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Abstract: PO1118

Prednisolone-Related Mineralocorticoid Excess: Case of Hypokalemia and Metabolic Alkalosis

Session Information

Category: Fluid, Electrolyte, and Acid-Base Disorders

  • 902 Fluid, Electrolyte, and Acid-Base Disorders: Clinical

Authors

  • Macaraeg, Lauren Eillen, University of California San Diego, La Jolla, California, United States
  • Astashchanka, Anna, University of California San Diego, La Jolla, California, United States
  • Malhotra, Rakesh, University of California San Diego, La Jolla, California, United States
  • Miracle, Cynthia, University of California San Diego, La Jolla, California, United States
Introduction

We report a case of the mineralocorticoid effect of prednisolone resulting in hypokalemia, metabolic alkalosis and hypertension in a patient treated with checkpoint inhibitor in the setting of oropharyngeal cancer.

Case Description

A 78 year-old male with past medical history of oropharyngeal squamous cell carcinoma presented with fatigue. One week prior, he was treated with pembrolizumab. Admission vital signs were significant for fever to 39.1°C and normotensive blood pressure 130/58. Laboratory results revealed serum potassium (K) 4.1 mmol/L, bicarbonate (HCO3) 26 mmol/L and newly elevated liver enzymes. He was diagnosed with immune checkpoint inhibitor hepatitis and treated with prednisolone 70 mg via nasogastric tube (NGT). Two days later, blood pressure increased to 170/80 and laboratory studies revealed hypokalemia and metabolic alkalosis with serum K 3.0 mmol/L and HCO3 30 mmol/L. Potassium was repleted with a total of potassium chloride (KCl) 80 mEq via NGT. The next morning, blood pressure 164/78, serum K 2.7 mmol/L and HCO3 33 mmol/L. Nephrology was consulted for persistent hypokalemia and metabolic alkalosis. The triad of hypokalemia, metabolic alkalosis and hypertension lead us to suspect a hyper mineralocorticoid state. Workup revealed spot urine K of >100 mmol/L, serum aldosterone <3.0 ng/dL and serum renin <0.1 ng/dL. Findings were consistent with an exogenous source of mineralocorticoid activation. Prednisolone was thought to be the cause. He required a total of KCl 180 meq (40 mEq intravenous, 140 mEq NGT) to raise serum K to 3.4 mmol/L in 24 hours. As such, we recommended discontinuing prednisolone in favor of dexamethasone which has no mineralocorticoid effect. Two days after discontinuation of prednisolone, serum K was 5.1 mmol/L on KCl 40 mEq via NGT twice a day and serum HCO3 was 28 mmol/L. Supplemental KCl was discontinued. One week later, serum K remained in normal range at 4.1 mmol/L.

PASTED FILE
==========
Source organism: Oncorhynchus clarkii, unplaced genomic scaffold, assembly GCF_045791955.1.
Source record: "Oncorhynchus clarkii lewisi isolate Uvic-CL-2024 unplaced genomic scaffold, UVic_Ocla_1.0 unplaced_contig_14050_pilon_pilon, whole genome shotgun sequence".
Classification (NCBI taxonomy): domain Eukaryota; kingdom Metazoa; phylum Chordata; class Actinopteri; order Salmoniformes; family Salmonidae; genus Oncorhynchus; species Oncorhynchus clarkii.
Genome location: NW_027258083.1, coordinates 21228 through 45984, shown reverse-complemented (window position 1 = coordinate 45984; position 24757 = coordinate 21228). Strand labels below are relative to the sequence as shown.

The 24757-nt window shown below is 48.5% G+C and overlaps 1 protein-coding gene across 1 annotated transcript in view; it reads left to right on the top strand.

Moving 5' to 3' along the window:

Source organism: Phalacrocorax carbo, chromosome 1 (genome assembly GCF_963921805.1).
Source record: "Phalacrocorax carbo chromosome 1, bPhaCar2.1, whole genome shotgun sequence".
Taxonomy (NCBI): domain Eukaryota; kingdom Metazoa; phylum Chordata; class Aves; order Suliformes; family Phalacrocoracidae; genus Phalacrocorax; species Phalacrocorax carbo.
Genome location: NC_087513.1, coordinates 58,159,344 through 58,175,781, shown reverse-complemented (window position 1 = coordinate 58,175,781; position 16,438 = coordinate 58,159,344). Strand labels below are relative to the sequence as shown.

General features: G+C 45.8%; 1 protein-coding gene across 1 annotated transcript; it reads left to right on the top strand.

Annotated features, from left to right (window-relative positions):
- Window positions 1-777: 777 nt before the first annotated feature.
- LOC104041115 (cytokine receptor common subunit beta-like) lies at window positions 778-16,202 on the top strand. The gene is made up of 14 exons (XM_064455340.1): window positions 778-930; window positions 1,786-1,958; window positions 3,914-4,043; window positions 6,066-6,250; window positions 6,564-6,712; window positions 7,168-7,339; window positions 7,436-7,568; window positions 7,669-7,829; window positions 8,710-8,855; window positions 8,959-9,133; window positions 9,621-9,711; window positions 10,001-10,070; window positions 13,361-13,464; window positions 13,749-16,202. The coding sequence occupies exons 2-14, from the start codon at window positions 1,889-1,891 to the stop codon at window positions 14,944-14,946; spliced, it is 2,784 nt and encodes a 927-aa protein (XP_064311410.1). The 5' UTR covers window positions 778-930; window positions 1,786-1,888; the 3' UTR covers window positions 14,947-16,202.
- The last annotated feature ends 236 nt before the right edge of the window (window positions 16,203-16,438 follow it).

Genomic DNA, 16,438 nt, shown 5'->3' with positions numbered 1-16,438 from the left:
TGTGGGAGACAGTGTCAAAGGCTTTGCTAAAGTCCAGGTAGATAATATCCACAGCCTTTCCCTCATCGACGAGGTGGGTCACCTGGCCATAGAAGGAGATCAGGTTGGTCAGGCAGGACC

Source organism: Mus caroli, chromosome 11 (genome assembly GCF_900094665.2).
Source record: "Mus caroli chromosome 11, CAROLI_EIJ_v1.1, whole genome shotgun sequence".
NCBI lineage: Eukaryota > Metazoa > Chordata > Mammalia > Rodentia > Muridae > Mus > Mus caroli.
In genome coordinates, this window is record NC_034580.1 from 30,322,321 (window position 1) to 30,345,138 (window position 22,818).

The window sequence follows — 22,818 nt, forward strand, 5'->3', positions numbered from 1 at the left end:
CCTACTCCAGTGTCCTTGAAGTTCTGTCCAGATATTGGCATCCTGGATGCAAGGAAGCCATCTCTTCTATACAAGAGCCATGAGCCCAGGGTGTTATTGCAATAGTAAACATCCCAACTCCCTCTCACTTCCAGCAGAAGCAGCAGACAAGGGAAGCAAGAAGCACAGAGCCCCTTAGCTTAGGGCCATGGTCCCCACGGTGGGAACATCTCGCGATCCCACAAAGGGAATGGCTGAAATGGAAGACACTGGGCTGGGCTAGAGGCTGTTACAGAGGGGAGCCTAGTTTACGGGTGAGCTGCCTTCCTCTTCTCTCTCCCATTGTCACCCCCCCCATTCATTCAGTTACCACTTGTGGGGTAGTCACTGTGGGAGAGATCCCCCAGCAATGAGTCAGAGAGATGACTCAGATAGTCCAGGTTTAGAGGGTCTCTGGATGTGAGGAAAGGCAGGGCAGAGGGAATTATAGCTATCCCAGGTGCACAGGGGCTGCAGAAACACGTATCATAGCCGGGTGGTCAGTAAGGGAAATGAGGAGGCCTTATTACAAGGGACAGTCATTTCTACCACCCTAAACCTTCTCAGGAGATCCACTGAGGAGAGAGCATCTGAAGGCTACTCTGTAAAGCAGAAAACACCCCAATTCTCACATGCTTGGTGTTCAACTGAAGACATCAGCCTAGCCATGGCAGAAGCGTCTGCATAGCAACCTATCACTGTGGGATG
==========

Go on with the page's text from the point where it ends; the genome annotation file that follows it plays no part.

Discussion

We demonstrated clinically significant mineralocorticoid effect of prednisolone resulting in hypokalemia and metabolic alkalosis. Physicians should be aware of electrolyte disorders associated with steroid use. With increased used of checkpoint inhibitors, this scenario may be encountered more often. Treatment may require stopping prednisolone and using alternative steroids with no mineralocorticoid activity.